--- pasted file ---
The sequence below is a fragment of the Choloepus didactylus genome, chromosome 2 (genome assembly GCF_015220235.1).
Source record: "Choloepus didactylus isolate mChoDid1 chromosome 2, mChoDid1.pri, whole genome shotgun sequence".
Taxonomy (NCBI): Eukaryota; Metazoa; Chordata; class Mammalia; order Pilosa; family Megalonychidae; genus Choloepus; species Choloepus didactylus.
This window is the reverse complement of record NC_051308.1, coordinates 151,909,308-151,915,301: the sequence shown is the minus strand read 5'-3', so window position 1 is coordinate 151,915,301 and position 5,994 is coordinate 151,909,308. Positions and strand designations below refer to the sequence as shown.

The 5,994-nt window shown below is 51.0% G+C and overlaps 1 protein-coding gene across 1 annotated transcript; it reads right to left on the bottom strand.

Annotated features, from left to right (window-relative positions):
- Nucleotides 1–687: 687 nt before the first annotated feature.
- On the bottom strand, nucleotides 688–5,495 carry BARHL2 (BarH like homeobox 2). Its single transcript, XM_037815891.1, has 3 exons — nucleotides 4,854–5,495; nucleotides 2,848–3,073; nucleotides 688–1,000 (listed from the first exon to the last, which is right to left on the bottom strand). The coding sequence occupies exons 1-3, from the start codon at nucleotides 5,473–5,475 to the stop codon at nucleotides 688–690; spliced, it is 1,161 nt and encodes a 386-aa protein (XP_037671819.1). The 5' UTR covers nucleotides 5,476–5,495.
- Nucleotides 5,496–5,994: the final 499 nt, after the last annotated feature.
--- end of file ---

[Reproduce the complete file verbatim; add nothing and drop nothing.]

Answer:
The sequence below is a fragment of the Choloepus didactylus genome, chromosome 2 (genome assembly GCF_015220235.1).
Source record: "Choloepus didactylus isolate mChoDid1 chromosome 2, mChoDid1.pri, whole genome shotgun sequence".
Taxonomy (NCBI): Eukaryota; Metazoa; Chordata; class Mammalia; order Pilosa; family Megalonychidae; genus Choloepus; species Choloepus didactylus.
This window is the reverse complement of record NC_051308.1, coordinates 151,909,308-151,915,301: the sequence shown is the minus strand read 5'-3', so window position 1 is coordinate 151,915,301 and position 5,994 is coordinate 151,909,308. Positions and strand designations below refer to the sequence as shown.

The 5,994-nt window shown below is 51.0% G+C and overlaps 1 protein-coding gene across 1 annotated transcript; it reads right to left on the bottom strand.

Annotated features, from left to right (window-relative positions):
- Nucleotides 1–687: 687 nt before the first annotated feature.
- On the bottom strand, nucleotides 688–5,495 carry BARHL2 (BarH like homeobox 2). Its single transcript, XM_037815891.1, has 3 exons — nucleotides 4,854–5,495; nucleotides 2,848–3,073; nucleotides 688–1,000 (listed from the first exon to the last, which is right to left on the bottom strand). The coding sequence occupies exons 1-3, from the start codon at nucleotides 5,473–5,475 to the stop codon at nucleotides 688–690; spliced, it is 1,161 nt and encodes a 386-aa protein (XP_037671819.1). The 5' UTR covers nucleotides 5,476–5,495.
- Nucleotides 5,496–5,994: the final 499 nt, after the last annotated feature.